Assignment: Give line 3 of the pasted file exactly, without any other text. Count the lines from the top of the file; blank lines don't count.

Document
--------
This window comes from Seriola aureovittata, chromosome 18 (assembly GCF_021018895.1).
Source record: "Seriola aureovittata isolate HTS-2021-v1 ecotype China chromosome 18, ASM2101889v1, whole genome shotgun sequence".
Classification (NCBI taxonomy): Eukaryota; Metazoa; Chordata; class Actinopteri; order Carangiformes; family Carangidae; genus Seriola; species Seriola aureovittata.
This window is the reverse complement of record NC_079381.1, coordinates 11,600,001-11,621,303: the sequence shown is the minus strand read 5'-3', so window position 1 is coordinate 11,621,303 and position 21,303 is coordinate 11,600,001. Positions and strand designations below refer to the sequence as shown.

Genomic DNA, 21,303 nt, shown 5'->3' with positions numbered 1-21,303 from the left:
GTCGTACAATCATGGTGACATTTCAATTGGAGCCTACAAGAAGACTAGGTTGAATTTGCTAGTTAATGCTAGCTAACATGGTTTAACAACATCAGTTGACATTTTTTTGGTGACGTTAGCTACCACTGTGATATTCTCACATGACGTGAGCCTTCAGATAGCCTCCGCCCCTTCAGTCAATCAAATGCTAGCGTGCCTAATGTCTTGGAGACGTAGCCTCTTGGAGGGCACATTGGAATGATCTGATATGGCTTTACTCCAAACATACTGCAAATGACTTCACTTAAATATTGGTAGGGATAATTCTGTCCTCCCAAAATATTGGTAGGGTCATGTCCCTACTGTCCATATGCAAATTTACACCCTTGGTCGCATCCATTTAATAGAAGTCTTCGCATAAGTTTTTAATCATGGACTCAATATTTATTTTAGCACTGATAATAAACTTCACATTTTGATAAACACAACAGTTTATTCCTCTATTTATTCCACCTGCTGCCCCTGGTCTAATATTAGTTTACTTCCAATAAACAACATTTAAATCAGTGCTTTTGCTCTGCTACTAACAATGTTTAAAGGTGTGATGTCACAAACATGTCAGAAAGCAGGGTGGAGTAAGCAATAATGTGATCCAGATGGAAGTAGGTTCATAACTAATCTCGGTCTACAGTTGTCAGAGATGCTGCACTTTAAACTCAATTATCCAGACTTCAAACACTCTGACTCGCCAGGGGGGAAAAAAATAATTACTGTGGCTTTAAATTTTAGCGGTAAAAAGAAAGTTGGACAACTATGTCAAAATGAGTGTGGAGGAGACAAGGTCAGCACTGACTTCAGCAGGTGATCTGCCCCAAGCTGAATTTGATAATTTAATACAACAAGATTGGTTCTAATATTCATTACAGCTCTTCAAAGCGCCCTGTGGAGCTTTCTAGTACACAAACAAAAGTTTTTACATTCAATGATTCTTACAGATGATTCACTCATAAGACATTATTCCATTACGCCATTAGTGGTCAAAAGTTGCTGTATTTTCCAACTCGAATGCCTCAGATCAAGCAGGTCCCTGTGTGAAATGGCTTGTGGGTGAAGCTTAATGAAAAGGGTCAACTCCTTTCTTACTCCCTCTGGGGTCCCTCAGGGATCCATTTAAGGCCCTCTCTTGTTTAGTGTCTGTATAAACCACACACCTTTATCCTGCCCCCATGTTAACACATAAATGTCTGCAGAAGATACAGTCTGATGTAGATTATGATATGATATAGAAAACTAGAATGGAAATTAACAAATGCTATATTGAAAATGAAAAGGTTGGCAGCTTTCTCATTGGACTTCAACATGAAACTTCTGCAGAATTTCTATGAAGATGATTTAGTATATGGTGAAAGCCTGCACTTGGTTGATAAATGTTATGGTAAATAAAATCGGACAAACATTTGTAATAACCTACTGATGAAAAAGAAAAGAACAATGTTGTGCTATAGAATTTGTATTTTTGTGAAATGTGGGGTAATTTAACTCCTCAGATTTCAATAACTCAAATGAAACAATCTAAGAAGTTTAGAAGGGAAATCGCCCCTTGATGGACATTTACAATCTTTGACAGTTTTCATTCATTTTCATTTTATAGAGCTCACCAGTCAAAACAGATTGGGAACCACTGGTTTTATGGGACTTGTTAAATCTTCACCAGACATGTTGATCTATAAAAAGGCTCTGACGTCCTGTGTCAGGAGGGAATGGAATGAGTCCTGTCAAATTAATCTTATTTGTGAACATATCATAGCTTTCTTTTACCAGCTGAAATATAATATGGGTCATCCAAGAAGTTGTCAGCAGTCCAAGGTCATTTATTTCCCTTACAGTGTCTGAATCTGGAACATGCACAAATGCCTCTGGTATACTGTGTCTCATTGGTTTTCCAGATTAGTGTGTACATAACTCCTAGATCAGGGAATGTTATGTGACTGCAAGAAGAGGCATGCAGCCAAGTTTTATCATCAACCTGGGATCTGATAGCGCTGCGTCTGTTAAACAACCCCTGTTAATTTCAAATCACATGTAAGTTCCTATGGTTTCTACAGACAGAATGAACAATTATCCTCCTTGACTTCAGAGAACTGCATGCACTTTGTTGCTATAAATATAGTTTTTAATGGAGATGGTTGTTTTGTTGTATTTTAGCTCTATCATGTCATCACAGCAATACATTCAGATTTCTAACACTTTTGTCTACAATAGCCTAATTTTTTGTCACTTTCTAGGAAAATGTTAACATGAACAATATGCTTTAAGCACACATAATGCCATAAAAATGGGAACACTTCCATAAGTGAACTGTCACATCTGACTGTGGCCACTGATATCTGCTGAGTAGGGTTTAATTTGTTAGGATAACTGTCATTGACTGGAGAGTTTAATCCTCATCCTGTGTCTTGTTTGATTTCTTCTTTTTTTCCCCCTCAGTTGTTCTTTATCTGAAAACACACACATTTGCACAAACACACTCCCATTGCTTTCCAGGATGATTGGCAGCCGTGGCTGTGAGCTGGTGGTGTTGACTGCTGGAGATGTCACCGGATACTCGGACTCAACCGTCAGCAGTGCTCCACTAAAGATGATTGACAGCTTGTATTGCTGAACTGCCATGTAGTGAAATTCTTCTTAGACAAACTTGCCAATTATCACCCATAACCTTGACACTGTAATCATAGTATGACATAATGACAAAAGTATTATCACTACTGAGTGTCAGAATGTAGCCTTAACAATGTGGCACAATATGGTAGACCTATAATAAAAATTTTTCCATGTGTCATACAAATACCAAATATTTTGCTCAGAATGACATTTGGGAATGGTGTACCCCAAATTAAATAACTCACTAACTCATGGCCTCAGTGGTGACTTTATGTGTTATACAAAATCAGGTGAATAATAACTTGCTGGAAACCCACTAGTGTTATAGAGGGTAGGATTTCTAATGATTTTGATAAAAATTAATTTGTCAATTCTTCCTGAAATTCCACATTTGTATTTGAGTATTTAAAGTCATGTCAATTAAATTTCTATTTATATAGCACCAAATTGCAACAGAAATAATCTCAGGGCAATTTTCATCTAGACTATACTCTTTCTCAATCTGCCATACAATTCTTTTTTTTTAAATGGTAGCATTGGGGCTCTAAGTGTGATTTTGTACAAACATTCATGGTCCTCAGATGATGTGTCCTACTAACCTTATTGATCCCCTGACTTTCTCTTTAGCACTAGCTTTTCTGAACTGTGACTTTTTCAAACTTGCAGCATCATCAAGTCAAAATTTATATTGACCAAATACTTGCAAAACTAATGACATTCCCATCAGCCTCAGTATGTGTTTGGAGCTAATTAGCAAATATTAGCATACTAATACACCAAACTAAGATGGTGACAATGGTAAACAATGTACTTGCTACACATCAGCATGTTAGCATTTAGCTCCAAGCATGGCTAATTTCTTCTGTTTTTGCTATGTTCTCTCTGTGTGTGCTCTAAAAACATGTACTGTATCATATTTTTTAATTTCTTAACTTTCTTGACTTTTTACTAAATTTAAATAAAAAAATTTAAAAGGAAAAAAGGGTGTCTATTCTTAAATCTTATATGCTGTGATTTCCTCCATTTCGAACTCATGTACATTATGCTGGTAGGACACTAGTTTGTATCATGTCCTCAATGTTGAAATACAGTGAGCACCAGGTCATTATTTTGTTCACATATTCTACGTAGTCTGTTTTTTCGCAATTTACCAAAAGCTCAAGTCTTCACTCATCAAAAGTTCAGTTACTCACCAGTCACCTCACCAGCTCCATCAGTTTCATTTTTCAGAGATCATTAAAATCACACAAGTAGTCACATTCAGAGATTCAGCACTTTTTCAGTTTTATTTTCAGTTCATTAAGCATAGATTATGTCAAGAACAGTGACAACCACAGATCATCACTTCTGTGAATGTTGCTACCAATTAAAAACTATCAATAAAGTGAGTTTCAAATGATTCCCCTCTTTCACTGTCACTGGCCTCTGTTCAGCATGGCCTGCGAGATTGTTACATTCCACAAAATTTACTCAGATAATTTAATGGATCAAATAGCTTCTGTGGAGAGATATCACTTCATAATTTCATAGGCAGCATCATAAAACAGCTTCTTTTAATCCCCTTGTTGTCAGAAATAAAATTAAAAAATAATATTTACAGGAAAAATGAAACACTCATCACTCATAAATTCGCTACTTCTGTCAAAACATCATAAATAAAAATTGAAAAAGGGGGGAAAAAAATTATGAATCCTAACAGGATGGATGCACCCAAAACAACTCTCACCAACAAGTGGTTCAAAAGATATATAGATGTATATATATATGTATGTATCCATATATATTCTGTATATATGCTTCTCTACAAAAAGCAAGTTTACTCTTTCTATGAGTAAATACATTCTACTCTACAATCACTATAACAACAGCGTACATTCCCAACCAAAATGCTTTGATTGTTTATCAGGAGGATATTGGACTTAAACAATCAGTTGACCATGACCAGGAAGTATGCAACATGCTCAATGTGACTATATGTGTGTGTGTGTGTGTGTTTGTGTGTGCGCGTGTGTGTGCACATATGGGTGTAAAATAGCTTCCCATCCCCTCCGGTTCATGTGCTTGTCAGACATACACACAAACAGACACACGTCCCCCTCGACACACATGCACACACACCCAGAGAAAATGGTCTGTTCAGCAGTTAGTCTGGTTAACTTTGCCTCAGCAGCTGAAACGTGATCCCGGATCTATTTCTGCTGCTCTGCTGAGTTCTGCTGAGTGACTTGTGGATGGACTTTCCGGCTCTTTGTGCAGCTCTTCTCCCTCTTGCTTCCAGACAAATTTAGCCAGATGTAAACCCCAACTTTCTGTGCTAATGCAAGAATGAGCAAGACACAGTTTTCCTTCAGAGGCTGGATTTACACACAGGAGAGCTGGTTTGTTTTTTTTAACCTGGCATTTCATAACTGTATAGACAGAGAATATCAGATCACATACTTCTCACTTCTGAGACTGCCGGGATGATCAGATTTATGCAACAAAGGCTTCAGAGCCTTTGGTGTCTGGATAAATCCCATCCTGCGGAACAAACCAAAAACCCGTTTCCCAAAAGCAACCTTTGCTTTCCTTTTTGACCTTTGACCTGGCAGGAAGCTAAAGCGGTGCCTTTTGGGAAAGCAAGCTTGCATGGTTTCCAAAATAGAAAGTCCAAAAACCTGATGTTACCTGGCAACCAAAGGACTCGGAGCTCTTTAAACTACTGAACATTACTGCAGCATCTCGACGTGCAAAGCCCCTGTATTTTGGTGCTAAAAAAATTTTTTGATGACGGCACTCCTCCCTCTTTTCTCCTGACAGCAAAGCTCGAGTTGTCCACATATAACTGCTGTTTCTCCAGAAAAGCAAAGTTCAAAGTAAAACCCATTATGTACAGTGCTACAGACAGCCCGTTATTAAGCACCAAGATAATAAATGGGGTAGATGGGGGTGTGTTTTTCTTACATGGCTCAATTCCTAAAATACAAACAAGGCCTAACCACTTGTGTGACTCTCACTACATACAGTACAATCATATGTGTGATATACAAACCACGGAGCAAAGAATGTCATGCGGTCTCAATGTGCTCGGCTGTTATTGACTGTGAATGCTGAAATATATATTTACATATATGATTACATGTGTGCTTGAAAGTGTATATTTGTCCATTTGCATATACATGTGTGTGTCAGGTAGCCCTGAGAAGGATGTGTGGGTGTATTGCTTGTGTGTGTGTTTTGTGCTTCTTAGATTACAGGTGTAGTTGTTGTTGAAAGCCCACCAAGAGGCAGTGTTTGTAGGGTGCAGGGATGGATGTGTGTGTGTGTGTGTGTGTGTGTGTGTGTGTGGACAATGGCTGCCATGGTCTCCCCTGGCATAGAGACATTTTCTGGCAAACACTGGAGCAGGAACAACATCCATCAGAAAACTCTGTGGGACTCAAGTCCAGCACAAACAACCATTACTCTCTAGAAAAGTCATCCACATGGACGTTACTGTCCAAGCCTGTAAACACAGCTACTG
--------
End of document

Classification (NCBI taxonomy): Eukaryota; Metazoa; Chordata; class Actinopteri; order Carangiformes; family Carangidae; genus Seriola; species Seriola aureovittata.